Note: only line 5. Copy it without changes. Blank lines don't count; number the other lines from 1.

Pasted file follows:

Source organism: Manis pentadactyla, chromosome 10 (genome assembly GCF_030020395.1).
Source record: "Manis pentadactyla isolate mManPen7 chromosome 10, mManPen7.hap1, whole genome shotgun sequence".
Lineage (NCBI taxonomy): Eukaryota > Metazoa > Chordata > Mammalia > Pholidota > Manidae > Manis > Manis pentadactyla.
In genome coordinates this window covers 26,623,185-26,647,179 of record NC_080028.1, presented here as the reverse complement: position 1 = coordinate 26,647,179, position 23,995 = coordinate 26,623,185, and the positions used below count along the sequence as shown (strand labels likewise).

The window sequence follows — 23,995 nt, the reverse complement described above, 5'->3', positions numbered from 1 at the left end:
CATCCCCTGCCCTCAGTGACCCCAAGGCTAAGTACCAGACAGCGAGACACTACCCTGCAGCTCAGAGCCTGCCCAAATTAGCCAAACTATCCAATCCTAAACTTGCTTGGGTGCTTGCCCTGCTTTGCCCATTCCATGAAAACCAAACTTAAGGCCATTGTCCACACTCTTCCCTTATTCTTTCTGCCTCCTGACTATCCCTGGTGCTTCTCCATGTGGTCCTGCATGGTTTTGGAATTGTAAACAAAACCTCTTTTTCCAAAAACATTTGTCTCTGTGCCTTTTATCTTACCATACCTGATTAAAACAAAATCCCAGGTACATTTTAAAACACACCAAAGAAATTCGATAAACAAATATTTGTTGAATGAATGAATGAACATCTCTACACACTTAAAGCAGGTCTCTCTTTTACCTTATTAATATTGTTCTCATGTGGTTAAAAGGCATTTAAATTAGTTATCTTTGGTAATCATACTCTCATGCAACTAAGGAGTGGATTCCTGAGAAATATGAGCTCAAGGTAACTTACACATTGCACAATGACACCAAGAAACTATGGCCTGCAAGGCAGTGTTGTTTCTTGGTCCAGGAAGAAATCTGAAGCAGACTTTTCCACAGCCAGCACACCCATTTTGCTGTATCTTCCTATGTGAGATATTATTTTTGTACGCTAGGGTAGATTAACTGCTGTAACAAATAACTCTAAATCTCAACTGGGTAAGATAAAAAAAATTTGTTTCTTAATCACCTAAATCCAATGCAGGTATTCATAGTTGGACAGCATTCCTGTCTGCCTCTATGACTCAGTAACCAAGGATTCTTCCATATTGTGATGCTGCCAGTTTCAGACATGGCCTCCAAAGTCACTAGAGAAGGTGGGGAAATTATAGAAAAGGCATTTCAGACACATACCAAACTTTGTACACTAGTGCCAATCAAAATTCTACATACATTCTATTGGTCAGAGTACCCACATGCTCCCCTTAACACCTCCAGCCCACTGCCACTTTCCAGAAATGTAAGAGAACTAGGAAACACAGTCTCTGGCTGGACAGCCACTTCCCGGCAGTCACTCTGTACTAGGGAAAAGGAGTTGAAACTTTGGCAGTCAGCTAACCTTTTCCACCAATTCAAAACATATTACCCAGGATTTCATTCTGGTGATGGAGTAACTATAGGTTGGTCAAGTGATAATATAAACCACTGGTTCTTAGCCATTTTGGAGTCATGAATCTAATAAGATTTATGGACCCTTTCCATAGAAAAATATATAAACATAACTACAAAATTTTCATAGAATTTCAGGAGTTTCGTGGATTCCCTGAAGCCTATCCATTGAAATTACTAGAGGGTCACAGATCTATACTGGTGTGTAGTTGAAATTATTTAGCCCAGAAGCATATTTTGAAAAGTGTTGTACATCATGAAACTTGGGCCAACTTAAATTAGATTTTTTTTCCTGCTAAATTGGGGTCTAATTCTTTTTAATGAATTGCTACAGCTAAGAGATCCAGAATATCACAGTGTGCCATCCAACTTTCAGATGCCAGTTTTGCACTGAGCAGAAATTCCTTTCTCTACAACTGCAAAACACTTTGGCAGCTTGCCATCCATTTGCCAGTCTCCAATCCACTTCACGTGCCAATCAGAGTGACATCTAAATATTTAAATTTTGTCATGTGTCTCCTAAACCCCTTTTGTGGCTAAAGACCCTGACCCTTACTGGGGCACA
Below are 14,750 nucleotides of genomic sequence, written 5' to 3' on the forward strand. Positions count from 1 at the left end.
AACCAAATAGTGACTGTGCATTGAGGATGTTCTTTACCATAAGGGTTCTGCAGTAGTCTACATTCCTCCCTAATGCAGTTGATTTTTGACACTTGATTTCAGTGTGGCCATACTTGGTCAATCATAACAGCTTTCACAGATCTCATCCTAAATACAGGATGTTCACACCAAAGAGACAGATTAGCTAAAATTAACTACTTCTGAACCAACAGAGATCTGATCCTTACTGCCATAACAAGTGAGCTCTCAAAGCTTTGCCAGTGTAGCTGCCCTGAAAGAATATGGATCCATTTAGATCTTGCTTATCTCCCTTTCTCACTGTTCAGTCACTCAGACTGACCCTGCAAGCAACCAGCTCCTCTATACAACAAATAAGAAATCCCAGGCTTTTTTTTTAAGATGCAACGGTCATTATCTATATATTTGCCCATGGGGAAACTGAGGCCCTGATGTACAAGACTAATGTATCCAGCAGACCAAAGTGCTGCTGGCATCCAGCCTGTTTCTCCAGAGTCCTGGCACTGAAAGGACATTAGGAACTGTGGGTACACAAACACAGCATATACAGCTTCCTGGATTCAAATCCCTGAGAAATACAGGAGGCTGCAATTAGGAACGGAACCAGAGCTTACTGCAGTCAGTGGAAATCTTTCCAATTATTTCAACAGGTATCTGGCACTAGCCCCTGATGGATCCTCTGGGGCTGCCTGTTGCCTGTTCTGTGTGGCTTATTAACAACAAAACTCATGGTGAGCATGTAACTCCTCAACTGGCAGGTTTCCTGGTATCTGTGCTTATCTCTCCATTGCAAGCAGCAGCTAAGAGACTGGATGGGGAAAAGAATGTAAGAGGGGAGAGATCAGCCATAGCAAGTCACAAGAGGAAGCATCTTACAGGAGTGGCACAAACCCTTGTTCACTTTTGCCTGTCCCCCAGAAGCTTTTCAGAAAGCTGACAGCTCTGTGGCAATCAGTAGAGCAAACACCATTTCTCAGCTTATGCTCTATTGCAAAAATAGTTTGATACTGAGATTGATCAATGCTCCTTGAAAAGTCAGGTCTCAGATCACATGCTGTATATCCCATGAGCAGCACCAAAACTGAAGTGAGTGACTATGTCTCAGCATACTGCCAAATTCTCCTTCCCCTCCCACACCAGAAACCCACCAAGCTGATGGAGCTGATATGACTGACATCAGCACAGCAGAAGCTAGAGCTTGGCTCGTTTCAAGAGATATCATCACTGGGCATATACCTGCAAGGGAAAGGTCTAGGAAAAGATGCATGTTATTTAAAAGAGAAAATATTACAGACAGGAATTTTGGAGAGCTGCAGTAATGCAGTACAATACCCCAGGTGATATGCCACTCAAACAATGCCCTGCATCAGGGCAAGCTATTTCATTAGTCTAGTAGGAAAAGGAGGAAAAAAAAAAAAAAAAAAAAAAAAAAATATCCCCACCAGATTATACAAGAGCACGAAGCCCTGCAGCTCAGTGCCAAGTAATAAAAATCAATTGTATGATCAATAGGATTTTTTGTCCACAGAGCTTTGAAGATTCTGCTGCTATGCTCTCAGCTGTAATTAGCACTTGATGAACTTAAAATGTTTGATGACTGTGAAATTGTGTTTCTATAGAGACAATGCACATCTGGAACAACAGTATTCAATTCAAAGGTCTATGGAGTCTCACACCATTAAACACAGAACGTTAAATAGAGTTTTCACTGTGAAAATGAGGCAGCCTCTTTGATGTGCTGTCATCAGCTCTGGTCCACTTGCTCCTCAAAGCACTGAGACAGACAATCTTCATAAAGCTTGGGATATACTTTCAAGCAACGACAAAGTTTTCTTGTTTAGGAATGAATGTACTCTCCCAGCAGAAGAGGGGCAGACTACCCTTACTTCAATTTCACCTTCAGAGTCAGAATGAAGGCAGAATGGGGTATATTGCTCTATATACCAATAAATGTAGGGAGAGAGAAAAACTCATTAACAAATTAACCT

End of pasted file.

The window sequence follows — 23,995 nt, the reverse complement described above, 5'->3', positions numbered from 1 at the left end: